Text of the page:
• Add whatever is needed to make gdb aware of the existence of multiple threads.
    • Enhance panic a bit so it prints the name of the current thread [Done].
  • Vanity projects
    • There's a version of the ppc compiler from the second-year Compilers course that can generate Thumb code. Integrate it with micro:bian so client programs can be (partially) written in a Pascal dialect. Provide suitable language support for varying message formats.

(In the list above, [Done] means that Mike has worked on the problem, but usually the result still needs packaging and documenting.)

For development, it will be easiest to take the micro:bian source and edit it as necessary. In a later stage of the project, we will want to merge the sources for different processors and boards so that the common parts are shared, isolating the parts that are board-specific, and providing multiple implementations of device driver processes so that micro:bian applications are portable between boards.

Other boards don't have the switches and lights of the micro:bit but some, including the FRDM boards, support Arduino-compatible add-on 'shield' boards, and we could easily make a shield that replicates the features of the micro:bit.

A dire warning

The micro:bit bootloader expects files in Intel hex format (extension .hex). The bootloader on the FRDM-KL25Z expects binary images (extension .bin). If you upload an Intel hex file to the board, it is likely to be interpreted as a binary file and written to the flash directly. Your program will not work! But worse than that, some bits of the image are interpreted as protection bits for the flash memory, and if you are unlucky, you will have bricked the board.

I have succeeded in unbricking at least one board, but after multiple inconclusive experiments, I don't know which method actually did the job. It's worth trying the PyOCD tool with the command pyocd-flashtool -ce to erase the chip. Another apparently-bricked board was resurrected just by uploading a valid binary image.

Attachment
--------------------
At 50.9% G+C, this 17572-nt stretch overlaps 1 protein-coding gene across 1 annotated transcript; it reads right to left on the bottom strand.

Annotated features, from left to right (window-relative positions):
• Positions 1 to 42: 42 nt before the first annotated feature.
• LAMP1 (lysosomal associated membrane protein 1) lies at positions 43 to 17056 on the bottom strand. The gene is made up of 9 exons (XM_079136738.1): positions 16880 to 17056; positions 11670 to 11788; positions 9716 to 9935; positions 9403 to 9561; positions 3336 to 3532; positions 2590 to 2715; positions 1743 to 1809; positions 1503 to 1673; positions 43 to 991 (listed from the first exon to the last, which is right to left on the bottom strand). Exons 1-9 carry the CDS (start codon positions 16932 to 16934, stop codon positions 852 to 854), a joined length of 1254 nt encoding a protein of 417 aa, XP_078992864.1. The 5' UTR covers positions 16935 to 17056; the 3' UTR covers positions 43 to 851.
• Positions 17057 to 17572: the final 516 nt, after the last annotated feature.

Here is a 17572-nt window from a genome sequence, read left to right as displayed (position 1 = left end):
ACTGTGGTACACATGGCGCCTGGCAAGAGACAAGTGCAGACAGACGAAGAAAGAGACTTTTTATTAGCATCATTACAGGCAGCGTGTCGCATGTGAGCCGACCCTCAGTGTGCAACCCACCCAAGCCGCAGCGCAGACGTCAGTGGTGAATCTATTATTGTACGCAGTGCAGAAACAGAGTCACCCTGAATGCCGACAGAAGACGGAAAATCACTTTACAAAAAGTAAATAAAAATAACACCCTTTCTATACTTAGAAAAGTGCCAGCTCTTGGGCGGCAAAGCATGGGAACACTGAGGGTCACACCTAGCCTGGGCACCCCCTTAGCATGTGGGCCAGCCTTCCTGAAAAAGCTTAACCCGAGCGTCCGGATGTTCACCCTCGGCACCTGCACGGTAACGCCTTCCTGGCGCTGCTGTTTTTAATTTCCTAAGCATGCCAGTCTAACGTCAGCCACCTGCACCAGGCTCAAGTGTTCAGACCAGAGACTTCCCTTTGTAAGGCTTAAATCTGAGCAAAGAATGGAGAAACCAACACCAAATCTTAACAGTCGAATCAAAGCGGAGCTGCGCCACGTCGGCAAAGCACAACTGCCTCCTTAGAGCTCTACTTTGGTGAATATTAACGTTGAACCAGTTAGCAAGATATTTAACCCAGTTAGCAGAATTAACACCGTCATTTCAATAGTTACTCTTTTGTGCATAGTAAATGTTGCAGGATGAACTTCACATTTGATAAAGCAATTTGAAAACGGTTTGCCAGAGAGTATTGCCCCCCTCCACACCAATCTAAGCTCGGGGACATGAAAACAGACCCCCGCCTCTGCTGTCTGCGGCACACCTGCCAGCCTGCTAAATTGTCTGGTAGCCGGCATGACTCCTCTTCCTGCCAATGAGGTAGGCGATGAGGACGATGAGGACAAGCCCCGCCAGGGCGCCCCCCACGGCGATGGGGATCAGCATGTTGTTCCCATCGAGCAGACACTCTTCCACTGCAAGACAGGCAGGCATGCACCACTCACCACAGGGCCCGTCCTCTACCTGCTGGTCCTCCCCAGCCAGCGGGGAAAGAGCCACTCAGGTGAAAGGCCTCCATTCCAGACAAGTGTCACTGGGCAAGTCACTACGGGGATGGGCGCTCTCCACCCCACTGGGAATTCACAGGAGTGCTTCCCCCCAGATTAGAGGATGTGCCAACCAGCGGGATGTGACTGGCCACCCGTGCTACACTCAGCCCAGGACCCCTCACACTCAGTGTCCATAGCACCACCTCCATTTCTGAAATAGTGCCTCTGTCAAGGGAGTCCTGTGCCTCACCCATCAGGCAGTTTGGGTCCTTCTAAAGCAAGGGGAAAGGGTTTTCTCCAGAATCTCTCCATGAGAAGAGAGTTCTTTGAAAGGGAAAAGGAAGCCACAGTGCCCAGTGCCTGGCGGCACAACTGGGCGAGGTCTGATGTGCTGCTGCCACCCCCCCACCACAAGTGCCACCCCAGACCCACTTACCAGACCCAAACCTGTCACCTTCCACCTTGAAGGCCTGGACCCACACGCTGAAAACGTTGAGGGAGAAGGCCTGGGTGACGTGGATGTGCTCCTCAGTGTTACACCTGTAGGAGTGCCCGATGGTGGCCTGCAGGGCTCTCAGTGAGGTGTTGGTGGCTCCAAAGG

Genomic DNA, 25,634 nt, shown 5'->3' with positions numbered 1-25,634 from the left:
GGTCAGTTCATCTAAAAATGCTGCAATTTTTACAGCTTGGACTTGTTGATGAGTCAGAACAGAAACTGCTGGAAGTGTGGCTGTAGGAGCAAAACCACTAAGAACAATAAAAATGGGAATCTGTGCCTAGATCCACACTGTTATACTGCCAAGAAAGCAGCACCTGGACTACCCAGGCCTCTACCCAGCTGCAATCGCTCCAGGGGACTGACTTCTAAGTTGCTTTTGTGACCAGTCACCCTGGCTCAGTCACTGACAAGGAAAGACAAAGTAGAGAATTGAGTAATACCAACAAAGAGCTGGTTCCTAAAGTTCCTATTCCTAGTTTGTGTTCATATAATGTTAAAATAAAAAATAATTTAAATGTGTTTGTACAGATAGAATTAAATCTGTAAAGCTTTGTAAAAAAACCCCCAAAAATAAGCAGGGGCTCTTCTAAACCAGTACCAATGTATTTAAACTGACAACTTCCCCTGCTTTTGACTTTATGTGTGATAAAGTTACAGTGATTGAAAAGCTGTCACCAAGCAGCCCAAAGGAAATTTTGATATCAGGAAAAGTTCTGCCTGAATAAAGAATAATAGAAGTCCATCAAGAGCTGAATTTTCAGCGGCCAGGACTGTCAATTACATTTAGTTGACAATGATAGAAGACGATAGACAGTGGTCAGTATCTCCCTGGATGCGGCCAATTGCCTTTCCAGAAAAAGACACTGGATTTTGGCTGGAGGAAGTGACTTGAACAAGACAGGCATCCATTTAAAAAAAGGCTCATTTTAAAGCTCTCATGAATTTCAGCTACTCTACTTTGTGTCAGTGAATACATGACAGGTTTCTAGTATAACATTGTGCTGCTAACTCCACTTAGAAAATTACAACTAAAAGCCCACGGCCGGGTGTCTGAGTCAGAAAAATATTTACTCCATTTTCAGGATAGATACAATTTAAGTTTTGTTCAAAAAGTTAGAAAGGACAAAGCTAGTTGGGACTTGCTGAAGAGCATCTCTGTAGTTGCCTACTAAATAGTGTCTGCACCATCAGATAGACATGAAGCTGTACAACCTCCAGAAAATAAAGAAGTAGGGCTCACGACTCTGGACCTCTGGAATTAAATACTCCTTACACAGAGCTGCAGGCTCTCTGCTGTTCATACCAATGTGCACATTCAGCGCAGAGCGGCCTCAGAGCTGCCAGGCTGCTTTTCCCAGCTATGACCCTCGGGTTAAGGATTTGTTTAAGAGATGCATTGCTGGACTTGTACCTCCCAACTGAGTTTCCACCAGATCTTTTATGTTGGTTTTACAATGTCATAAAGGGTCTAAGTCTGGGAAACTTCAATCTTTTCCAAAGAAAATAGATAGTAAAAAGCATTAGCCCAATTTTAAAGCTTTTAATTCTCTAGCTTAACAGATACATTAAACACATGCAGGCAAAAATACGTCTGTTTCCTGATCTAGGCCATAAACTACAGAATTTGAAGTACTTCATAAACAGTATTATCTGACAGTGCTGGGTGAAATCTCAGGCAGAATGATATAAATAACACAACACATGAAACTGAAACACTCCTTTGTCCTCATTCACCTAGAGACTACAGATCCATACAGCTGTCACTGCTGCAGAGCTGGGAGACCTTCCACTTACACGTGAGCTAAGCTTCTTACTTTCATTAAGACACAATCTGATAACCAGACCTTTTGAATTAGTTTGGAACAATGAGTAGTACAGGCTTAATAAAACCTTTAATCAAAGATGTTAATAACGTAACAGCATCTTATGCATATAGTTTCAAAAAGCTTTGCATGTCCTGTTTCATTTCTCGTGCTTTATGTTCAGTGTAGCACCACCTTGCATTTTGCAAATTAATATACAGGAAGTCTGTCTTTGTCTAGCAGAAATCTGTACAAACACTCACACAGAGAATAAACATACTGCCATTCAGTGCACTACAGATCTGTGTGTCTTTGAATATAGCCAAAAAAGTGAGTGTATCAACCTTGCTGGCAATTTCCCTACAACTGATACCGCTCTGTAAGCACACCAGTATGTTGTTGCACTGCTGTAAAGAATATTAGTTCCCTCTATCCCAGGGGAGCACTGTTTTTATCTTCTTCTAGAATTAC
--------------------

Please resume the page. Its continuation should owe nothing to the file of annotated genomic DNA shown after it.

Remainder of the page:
The latest (May 2014) firmware for the KL25Z apparently tries to avoid locking the board, so it's worth making sure it is installed. You can do so by opening the file mbed.html on the board using a text editor. The file starts with a comment that contains the firmware version.

API for timeouts

There is a new version of receive that takes a timeout value in milliseconds:

void receive_t(int type, message *msg, int timeout)

If no other message is received before the timeout happens, then a message is delivered with source HARDWARE and type TIMEOUT. The timeout is automatically cancelled on delivery of a genuine message, whether from HARDWARE (i.e., an interrupt) or from a normal process. The source filter src may have any value, not just ANY; any timeout message will be delivered even if the receive call specified a different message type – this is more useful than the alternative, because it allows us to wait for a limited time for a message with a specific type, ignoring others.

A timer process can periodically invoke a new system call,

void tick(int ms)

where ms is the number of milliseconds since the last invocation of tick. This increments all active timeout clocks by the specified amount, and delivers TIMEOUT messages to any that have gone off, making the corresponding processes ready to run. There is no need for an immediate context switch, since responding to a timeout presumably has a low priority.

Any micro:bian program that uses timeouts will need a timer process to trigger them, but programs that do not use timeouts can still be written with no need for a timer process. The guarantees are weak: a receive_t will time out eventually (providing there is a timer process continually calling tick), and it will do so in a time that is at least the one specified. In order to prevent premature timeouts, it will be best to deliver the message on the tick following the one where the timeout value is reached: that way, the message cannot be delivered early because of an initial short tick. We might allow timeout=0 as a special case, meaning to deliver a message if one it waiting, otherwise to deliver an immediate timeout.

Ticks can be relatively infrequent, so it is OK to implement tick() by looping over all processes checking for timeouts. Note that (depending on the device) an interrupt can arrive after the timeout message has been delivered, either before the process has been scheduled, or afterwards while it is dealing with the timeout; in either case, the interrupt will be queued and delivered on the next receive. So it might be necessary to write the device driver carefully, so that unexpected interrupts are ignored.

Handy links